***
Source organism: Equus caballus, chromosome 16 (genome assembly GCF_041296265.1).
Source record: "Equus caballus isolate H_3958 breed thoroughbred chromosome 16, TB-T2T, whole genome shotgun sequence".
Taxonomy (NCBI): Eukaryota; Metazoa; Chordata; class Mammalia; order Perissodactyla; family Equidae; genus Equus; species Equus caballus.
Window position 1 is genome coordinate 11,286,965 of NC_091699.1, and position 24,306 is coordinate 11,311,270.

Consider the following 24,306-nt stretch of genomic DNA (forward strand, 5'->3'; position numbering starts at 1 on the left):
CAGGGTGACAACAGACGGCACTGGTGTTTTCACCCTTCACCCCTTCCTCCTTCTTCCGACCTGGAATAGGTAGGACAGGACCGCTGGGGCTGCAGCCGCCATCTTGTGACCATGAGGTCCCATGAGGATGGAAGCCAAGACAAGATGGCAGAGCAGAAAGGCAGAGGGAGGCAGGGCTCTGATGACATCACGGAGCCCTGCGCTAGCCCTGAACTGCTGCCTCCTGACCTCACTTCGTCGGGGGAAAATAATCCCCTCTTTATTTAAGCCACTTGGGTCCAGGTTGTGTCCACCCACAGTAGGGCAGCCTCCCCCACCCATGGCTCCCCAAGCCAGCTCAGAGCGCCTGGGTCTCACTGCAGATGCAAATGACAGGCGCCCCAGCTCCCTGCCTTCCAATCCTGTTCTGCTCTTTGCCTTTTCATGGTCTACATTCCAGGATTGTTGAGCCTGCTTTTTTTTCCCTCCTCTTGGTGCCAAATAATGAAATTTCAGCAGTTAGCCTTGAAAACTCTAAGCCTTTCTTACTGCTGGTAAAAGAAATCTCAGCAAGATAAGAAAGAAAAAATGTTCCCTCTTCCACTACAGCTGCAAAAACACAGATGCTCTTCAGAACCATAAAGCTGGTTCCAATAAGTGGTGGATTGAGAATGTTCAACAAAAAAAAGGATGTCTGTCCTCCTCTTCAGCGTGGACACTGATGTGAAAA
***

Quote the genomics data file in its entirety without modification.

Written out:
Source organism: Equus caballus, chromosome 16 (genome assembly GCF_041296265.1).
Source record: "Equus caballus isolate H_3958 breed thoroughbred chromosome 16, TB-T2T, whole genome shotgun sequence".
Taxonomy (NCBI): Eukaryota; Metazoa; Chordata; class Mammalia; order Perissodactyla; family Equidae; genus Equus; species Equus caballus.
Window position 1 is genome coordinate 11,286,965 of NC_091699.1, and position 24,306 is coordinate 11,311,270.

Consider the following 24,306-nt stretch of genomic DNA (forward strand, 5'->3'; position numbering starts at 1 on the left):
CAGGGTGACAACAGACGGCACTGGTGTTTTCACCCTTCACCCCTTCCTCCTTCTTCCGACCTGGAATAGGTAGGACAGGACCGCTGGGGCTGCAGCCGCCATCTTGTGACCATGAGGTCCCATGAGGATGGAAGCCAAGACAAGATGGCAGAGCAGAAAGGCAGAGGGAGGCAGGGCTCTGATGACATCACGGAGCCCTGCGCTAGCCCTGAACTGCTGCCTCCTGACCTCACTTCGTCGGGGGAAAATAATCCCCTCTTTATTTAAGCCACTTGGGTCCAGGTTGTGTCCACCCACAGTAGGGCAGCCTCCCCCACCCATGGCTCCCCAAGCCAGCTCAGAGCGCCTGGGTCTCACTGCAGATGCAAATGACAGGCGCCCCAGCTCCCTGCCTTCCAATCCTGTTCTGCTCTTTGCCTTTTCATGGTCTACATTCCAGGATTGTTGAGCCTGCTTTTTTTTCCCTCCTCTTGGTGCCAAATAATGAAATTTCAGCAGTTAGCCTTGAAAACTCTAAGCCTTTCTTACTGCTGGTAAAAGAAATCTCAGCAAGATAAGAAAGAAAAAATGTTCCCTCTTCCACTACAGCTGCAAAAACACAGATGCTCTTCAGAACCATAAAGCTGGTTCCAATAAGTGGTGGATTGAGAATGTTCAACAAAAAAAAGGATGTCTGTCCTCCTCTTCAGCGTGGACACTGATGTGAAAA